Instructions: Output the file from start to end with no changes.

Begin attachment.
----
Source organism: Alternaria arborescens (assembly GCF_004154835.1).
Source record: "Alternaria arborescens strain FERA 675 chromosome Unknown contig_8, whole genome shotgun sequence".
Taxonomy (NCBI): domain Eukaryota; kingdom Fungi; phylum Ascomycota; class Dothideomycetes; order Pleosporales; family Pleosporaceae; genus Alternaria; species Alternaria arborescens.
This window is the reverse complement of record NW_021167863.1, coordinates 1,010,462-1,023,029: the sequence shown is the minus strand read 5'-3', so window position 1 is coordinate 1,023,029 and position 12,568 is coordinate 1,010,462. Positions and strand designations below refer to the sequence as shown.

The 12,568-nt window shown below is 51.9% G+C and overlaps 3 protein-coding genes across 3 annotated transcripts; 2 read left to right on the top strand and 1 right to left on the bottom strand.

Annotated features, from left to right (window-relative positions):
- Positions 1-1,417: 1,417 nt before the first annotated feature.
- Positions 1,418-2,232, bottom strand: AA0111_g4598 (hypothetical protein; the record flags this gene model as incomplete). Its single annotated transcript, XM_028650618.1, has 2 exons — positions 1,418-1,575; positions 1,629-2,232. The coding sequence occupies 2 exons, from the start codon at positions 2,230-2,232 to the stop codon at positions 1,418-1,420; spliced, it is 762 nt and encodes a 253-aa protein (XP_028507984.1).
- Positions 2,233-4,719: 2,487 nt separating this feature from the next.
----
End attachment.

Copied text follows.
Source organism: Alternaria arborescens (assembly GCF_004154835.1).
Source record: "Alternaria arborescens strain FERA 675 chromosome Unknown contig_8, whole genome shotgun sequence".
Taxonomy (NCBI): domain Eukaryota; kingdom Fungi; phylum Ascomycota; class Dothideomycetes; order Pleosporales; family Pleosporaceae; genus Alternaria; species Alternaria arborescens.
This window is the reverse complement of record NW_021167863.1, coordinates 1,010,462-1,023,029: the sequence shown is the minus strand read 5'-3', so window position 1 is coordinate 1,023,029 and position 12,568 is coordinate 1,010,462. Positions and strand designations below refer to the sequence as shown.

The 12,568-nt window shown below is 51.9% G+C and overlaps 3 protein-coding genes across 3 annotated transcripts; 2 read left to right on the top strand and 1 right to left on the bottom strand.

Annotated features, from left to right (window-relative positions):
- Positions 1-1,417: 1,417 nt before the first annotated feature.
- Positions 1,418-2,232, bottom strand: AA0111_g4598 (hypothetical protein; the record flags this gene model as incomplete). Its single annotated transcript, XM_028650618.1, has 2 exons — positions 1,418-1,575; positions 1,629-2,232. The coding sequence occupies 2 exons, from the start codon at positions 2,230-2,232 to the stop codon at positions 1,418-1,420; spliced, it is 762 nt and encodes a 253-aa protein (XP_028507984.1).
- Positions 2,233-4,719: 2,487 nt separating this feature from the next.